Tuesday, June 22, 2010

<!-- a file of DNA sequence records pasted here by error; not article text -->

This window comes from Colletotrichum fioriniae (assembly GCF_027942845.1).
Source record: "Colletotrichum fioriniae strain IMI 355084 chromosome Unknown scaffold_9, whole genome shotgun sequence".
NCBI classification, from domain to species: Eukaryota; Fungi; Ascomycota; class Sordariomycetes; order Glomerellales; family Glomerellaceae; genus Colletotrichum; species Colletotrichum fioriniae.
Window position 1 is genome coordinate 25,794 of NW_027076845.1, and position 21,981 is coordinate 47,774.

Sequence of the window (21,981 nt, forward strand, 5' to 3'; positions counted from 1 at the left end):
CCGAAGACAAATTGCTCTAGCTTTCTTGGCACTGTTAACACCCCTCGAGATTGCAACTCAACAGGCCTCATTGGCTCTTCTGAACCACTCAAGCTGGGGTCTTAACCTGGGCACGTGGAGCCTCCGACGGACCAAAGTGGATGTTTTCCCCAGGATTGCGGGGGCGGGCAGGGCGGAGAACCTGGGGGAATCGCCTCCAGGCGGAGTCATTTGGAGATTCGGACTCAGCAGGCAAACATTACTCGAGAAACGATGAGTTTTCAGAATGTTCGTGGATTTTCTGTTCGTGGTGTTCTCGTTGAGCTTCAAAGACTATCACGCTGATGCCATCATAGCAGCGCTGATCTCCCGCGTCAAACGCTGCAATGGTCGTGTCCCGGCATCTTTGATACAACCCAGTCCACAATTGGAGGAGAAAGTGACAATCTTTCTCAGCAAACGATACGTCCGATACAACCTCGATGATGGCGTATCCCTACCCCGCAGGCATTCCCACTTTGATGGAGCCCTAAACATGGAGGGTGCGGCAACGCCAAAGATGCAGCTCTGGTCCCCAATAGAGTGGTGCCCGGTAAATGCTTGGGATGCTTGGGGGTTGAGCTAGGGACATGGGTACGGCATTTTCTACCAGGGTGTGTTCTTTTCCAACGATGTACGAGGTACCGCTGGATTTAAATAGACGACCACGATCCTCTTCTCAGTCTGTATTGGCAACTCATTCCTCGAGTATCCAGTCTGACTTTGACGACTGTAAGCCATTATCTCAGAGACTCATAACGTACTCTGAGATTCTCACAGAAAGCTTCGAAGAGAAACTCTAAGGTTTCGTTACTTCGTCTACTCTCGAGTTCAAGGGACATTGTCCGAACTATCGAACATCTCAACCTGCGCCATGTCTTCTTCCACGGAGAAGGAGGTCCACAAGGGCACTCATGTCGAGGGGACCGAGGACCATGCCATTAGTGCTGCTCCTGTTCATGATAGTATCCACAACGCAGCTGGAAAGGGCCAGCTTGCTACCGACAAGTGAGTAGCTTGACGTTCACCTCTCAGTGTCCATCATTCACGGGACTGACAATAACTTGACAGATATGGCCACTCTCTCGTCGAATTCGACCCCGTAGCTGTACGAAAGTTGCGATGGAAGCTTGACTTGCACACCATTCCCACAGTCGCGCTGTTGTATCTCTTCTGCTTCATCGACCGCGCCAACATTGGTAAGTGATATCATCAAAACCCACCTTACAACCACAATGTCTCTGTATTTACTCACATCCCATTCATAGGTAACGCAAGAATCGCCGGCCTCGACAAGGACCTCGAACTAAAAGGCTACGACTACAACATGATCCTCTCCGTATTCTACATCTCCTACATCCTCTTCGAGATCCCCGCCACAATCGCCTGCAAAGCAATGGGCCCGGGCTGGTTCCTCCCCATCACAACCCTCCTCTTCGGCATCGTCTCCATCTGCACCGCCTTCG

States vary in the application of their sales and use tax regimes to nonprofit organizations. Some states grant broad exemptions, others limit exemptions to an enumerated list of organizations, and others treat nonprofits much like they would any other taxpayer. The purpose of this Article is to analyze ways that states might review, rationalize, and reform the way they apply their sales and use taxes to nonprofit organizations. The Article addresses the key issues of whether sales/use tax exemptions should be used to subsidize nonprofits and whether such subsidies create unfair competition. The Article analyzes the issues from a sales/use tax point of view and a nonprofit point of view – drawing on the practical realities and the theories underlying both areas of the tax law. The analysis highlights longstanding, well-known problems in the broader state sales/use tax systems, but also reveals issues that are unique to nonprofits. For good measure, the political issue of the taxation of Girl Scout Cookies, which seems to arise at nearly every turn, is addressed.